What do you do when neo-Nazis choose your town as the site for their rally? That’s the question currently facing Pikeville, Kentucky. Local organizers have chosen to focus on pulling attention away from the hate. …Continue reading
I still identify as Appalachian — just because I learn or experience these different cultures doesn’t mean that I lose who I am. — Taylor Styles Paige Davis: When I saw my job assignment I was …Continue reading
I think a lot of people in my generation have the same problem. They love the farm and they recognize how valuable and great it is. But like what do we do with it? — Marshall …Continue reading
Outside of the United Mine Workers of America Local 1440 in Matewan, five retired coal miners are sitting in a semi-circle to talk politics, coal and the new president. In the 2016 presidential election, West …Continue reading
There are lots of people out there that don’t like the direction that we’re heading. — Mike Vincent April Vincent: Education should prepare somebody to go out and live independently in the world and hopefully have a …Continue reading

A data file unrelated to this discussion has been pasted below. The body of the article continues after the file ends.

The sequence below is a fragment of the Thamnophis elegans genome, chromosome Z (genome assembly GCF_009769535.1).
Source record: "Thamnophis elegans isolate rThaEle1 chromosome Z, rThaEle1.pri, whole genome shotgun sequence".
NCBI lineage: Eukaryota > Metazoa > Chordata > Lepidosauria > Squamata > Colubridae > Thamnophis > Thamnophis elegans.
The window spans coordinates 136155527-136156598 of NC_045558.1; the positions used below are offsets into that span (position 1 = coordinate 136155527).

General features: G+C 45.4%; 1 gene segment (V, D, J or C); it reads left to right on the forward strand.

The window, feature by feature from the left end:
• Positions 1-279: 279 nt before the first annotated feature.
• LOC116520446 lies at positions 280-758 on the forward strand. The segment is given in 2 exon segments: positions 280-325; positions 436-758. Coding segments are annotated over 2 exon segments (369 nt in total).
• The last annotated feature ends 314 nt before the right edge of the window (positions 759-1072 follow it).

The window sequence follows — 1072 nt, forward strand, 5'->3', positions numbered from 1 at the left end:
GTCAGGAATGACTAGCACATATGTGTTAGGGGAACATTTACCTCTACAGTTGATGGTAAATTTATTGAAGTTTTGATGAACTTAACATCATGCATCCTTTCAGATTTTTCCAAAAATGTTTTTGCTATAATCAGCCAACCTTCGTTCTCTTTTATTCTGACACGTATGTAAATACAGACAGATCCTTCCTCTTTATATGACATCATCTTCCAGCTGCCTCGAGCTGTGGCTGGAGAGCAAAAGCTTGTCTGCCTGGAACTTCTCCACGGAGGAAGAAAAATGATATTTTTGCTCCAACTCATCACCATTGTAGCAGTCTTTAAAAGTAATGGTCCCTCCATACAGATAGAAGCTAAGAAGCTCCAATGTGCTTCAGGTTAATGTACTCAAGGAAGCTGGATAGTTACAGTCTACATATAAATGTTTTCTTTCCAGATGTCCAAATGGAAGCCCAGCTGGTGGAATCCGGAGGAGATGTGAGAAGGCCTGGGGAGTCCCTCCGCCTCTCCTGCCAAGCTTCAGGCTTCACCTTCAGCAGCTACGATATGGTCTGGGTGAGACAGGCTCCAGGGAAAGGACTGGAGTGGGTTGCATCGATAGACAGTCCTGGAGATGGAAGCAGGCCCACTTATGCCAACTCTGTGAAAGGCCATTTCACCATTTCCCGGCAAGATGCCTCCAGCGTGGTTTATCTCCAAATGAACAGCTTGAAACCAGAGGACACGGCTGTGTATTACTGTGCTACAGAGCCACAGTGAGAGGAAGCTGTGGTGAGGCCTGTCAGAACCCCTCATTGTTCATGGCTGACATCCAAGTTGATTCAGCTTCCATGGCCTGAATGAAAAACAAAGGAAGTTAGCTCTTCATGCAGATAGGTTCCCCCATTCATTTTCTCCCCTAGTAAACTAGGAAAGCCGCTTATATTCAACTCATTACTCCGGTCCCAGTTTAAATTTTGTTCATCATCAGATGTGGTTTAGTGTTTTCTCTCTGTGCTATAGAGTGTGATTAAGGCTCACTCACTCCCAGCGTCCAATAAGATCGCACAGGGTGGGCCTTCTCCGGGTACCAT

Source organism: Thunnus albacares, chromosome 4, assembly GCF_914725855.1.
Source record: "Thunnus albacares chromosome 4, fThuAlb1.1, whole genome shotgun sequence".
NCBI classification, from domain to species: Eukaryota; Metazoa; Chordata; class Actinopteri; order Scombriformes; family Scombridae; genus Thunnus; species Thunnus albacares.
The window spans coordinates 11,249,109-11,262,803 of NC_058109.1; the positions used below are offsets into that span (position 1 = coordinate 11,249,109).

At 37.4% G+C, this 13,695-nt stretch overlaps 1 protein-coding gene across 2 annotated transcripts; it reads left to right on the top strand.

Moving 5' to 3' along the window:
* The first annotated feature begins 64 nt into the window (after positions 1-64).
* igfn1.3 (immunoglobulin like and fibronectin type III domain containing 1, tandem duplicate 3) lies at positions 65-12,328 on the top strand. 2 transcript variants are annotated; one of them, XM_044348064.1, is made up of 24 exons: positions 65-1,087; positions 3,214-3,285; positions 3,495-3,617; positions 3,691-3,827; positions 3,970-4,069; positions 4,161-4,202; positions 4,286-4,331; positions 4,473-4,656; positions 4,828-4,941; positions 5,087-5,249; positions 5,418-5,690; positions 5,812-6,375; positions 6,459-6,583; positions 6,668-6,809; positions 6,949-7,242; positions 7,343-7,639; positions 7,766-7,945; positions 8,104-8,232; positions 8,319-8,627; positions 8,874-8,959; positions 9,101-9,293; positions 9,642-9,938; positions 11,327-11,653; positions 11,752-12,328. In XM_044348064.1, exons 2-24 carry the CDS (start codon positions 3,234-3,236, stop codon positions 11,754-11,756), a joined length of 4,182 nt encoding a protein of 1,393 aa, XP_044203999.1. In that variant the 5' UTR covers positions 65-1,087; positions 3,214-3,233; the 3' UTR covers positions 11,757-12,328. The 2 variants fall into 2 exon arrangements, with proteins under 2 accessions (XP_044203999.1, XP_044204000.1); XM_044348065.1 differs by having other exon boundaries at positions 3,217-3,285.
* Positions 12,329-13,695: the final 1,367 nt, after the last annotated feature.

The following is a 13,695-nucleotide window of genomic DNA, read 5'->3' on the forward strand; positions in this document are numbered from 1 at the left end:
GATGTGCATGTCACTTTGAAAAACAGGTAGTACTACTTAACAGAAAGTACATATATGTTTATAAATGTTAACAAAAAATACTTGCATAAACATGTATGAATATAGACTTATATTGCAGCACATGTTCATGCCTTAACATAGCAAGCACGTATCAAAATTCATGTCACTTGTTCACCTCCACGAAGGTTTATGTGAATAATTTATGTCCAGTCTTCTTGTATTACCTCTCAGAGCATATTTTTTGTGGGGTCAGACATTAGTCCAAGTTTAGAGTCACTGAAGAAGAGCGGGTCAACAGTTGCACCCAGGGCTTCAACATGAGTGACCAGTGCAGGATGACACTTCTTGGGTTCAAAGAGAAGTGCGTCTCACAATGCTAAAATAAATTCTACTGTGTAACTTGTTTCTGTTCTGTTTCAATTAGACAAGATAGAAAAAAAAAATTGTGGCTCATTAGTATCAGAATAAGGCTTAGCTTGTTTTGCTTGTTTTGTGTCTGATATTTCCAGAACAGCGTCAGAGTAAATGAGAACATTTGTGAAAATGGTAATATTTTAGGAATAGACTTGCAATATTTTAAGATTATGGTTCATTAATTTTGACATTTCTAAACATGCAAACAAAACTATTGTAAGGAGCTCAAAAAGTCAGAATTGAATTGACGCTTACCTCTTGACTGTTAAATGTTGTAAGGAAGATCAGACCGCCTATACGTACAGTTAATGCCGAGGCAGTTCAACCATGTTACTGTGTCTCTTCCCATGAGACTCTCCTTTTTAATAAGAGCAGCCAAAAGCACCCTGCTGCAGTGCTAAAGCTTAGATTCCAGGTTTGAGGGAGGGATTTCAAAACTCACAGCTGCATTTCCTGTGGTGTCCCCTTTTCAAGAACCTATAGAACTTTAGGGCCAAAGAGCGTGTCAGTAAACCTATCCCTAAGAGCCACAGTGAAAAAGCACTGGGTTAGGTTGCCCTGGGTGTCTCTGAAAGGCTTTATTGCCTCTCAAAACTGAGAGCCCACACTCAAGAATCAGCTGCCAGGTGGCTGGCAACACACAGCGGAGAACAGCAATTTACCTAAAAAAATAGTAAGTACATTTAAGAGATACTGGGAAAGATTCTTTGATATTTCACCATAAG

It’s mid-April, and the New River flows lazily past the town of Thurmond, West Virginia between ridges marked by the mix of leafless brown and electric green that signals the moment just before nature explodes …Continue reading
100 Days, 100 Voices
- On Trump’s promise to bring back coal, these retired union miners say: ‘We can’t live in the past’
- While cities protest, some rural resistors are going back to the land in West Virginia
- ‘The hardest thing when I got my diagnosis was to call our two daughters’
- Kentucky communities counter white nationalist rally
- Tourism under Trump: Can recreation in Appalachia revive a struggling economy?
- Hello, world.